Community leaders convene on Calgary’s economic action plan: Uplook

June 27, 2024
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From left to right: Elder Jonathan Red Gun; Meaghon Reid, Executive Director, Vibrant Communities Calgary; Shawna Morning-Bull, Business Development Manager, Community Futures Treaty 7; Thom Mahler, Director, Downtown Strategy, The City of Calgary; Deana Haley, VP, Corporate Initiatives, Calgary Economic Development; Kate Koplovich, Director, Strategy, Calgary Economic Development; Geraldine Anderson, VP, External Affairs, Calgary Economic Development; and David Duckworth, Chief Administrative Officer, The City of Calgary. 

 Community organizations come together in Calgary to build a diversified economy and imagine the possibilities for the city 10, 20 and 50 years from now. 

At the second annual Assembly for Calgary’s Economic Strategy, community leaders gathered to reflect on the progress made in 2023 to build resiliency for Calgary’s economy and identify opportunities that lie ahead.  

Calgary’s economic action plan – Uplook 

Guiding this ongoing conversation is Calgary’s economic strategy 

The community-built plan is a dynamic framework for organizations in the city to intentionally, and collectively, work towards building economic prosperity for all Calgarians. 

Built with feedback from local businesses and community organizations, the plan identifies the vision for Calgary to be the place where bright minds and big ideas come together with an unmatched spirit to help solve global challenges.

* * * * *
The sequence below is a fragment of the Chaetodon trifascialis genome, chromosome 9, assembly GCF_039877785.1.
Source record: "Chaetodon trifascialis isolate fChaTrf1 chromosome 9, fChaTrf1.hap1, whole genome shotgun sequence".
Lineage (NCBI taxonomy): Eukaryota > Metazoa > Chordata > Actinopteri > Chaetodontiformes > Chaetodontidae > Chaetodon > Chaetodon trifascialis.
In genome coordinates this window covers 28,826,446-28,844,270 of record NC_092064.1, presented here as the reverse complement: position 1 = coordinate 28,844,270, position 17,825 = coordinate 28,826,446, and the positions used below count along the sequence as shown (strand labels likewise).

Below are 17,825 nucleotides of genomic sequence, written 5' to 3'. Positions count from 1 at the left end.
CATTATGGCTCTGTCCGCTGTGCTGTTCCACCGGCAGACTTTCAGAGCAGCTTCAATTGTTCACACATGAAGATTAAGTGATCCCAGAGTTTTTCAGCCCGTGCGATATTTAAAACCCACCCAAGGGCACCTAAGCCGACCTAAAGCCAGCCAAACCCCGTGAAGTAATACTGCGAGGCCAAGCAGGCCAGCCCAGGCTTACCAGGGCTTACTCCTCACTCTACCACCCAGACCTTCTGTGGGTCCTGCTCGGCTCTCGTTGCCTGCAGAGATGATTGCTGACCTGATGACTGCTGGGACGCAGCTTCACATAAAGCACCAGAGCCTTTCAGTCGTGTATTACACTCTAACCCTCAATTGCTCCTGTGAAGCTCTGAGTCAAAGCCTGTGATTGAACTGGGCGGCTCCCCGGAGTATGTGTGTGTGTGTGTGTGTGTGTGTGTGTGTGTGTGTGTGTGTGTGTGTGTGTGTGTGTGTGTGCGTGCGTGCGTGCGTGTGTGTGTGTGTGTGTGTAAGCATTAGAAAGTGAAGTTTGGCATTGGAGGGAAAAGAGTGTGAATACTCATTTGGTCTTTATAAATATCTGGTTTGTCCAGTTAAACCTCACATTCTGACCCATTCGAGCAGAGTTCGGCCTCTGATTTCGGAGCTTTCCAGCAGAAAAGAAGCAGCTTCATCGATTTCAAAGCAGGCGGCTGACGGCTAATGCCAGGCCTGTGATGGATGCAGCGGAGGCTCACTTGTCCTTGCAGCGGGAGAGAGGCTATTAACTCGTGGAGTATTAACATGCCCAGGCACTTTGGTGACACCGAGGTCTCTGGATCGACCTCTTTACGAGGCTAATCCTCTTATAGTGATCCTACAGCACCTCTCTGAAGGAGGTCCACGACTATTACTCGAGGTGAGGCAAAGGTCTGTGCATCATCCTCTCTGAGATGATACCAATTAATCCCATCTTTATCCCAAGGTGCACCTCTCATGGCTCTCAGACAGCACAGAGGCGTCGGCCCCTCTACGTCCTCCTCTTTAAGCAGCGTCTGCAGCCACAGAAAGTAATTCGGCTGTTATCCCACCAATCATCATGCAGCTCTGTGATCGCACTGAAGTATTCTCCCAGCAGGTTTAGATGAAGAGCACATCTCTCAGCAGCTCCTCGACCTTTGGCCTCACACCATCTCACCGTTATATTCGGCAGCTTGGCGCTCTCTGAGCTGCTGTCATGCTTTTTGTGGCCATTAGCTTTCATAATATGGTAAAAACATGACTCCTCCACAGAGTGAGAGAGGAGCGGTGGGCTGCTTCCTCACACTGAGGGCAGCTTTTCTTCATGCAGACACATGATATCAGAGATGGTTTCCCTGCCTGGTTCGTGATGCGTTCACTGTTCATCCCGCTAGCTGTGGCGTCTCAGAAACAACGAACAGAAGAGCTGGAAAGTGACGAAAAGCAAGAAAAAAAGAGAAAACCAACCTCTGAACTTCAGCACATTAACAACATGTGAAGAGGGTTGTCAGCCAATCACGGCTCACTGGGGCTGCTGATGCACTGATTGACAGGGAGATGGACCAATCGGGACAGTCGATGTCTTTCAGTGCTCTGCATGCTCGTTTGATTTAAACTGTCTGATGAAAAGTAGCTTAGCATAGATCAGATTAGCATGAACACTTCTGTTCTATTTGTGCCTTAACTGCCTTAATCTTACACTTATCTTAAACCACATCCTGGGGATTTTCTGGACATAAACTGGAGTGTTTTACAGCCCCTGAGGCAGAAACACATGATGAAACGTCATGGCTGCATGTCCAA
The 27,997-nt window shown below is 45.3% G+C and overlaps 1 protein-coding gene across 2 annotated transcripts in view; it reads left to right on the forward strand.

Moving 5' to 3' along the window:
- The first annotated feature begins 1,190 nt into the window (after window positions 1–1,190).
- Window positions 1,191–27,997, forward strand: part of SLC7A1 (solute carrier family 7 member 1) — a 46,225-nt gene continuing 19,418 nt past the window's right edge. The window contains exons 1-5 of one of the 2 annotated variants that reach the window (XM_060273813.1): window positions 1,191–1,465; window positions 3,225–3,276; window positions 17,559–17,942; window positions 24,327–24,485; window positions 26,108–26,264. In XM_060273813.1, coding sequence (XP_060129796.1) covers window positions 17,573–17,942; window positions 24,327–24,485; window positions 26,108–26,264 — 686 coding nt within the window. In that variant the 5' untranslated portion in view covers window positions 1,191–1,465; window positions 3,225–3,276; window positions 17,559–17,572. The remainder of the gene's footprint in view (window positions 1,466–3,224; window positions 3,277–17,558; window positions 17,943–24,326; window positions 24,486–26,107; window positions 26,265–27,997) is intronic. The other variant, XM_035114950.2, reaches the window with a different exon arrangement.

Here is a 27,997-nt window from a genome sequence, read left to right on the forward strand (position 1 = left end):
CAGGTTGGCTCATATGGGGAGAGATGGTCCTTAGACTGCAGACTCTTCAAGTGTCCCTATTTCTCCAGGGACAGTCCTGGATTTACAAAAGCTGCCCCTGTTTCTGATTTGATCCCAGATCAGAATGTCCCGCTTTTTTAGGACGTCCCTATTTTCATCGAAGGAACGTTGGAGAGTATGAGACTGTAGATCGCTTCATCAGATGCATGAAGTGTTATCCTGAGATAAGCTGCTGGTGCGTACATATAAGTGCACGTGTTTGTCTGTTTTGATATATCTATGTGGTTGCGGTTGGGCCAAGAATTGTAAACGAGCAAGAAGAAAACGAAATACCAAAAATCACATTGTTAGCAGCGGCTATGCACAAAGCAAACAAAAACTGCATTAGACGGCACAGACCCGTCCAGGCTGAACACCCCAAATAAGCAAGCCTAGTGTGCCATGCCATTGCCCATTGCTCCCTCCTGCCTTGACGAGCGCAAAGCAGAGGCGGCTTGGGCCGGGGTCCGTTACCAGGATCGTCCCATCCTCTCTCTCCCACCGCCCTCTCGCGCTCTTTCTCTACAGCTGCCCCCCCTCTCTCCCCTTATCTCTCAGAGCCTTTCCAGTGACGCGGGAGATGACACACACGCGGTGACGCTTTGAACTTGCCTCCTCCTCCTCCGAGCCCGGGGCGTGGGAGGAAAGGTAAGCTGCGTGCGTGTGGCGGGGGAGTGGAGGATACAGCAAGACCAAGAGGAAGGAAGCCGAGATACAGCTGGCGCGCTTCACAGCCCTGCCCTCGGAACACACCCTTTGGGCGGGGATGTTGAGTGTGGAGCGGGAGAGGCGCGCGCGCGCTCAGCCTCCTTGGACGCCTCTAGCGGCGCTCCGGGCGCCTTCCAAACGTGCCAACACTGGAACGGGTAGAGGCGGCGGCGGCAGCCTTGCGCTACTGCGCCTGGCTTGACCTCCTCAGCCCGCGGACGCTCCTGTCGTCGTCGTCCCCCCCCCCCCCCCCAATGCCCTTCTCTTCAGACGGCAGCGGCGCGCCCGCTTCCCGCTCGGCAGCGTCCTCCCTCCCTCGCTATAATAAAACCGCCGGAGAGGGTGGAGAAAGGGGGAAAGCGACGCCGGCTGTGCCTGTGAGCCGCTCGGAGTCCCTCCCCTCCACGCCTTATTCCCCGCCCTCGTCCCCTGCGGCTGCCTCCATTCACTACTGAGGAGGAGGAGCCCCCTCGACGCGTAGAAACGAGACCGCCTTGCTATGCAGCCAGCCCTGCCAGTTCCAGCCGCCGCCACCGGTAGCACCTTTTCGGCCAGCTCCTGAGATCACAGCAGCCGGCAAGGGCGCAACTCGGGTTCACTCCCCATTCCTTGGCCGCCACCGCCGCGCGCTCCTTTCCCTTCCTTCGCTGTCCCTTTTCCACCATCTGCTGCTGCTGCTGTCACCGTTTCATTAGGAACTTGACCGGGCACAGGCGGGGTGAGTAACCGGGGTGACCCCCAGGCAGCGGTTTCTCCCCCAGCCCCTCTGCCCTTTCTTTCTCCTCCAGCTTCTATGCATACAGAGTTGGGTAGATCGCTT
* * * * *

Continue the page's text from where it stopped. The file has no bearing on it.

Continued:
Previously called Calgary in the New Economy, the framework is now called Uplook: An Action Plan for Our Economy. Launched at the assembly, the new name for the strategy addresses the need for a more all-encompassing approach to Calgary’s future. 

“We’re still laser-focused on innovation, livability, talent, business environment and brand in Uplook,” said Geraldine Anderson, Vice President, Marketing, Communications, Strategy and Strategic Alliances, Calgary Economic Development at the Assembly. 

“But all of these focus areas are being leveraged to build the sort of resilience and prosperity that will make our city even greater than it already is.” 

At the core of the plan, organizations are focused on advancing meaningful action towards on Equity, Diversity, Inclusion and Accessibility (EDIA) and Indigenous Reconciliation through the five focus areas. 

To measure progress, each focus area has several transformational initiatives, or tangible projects, that are moving the needle to build Calgary as a city where all people can thrive.  

2024 Annual Progress report highlights notable progress 

At the assembly and in the progress report, leaders reflected on 2023 as a year of unprecedented growth and investment. 

Calgary welcomed a record number of newcomers – nearly 100,000 people – and emerged as the fastest growing major city in the country. If the city’s growth rate of six per cent continues, Calgary’s population will double in 12 years. 

Attendees agreed that while growth brings new challenges to the city – including an increase in housing prices paired with battling nationwide inflation – there was meaningful work done to advance the economic action plan’s priorities.